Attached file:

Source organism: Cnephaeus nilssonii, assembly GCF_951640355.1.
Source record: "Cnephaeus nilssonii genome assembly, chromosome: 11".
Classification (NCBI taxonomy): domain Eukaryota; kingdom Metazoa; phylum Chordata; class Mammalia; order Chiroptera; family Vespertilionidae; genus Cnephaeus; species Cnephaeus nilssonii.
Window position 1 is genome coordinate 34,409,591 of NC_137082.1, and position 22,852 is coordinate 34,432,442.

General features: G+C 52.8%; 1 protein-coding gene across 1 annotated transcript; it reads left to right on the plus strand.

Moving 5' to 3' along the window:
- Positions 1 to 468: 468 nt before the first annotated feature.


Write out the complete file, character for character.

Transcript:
Source organism: Cnephaeus nilssonii, assembly GCF_951640355.1.
Source record: "Cnephaeus nilssonii genome assembly, chromosome: 11".
Classification (NCBI taxonomy): domain Eukaryota; kingdom Metazoa; phylum Chordata; class Mammalia; order Chiroptera; family Vespertilionidae; genus Cnephaeus; species Cnephaeus nilssonii.
Window position 1 is genome coordinate 34,409,591 of NC_137082.1, and position 22,852 is coordinate 34,432,442.

General features: G+C 52.8%; 1 protein-coding gene across 1 annotated transcript; it reads left to right on the plus strand.

Moving 5' to 3' along the window:
- Positions 1 to 468: 468 nt before the first annotated feature.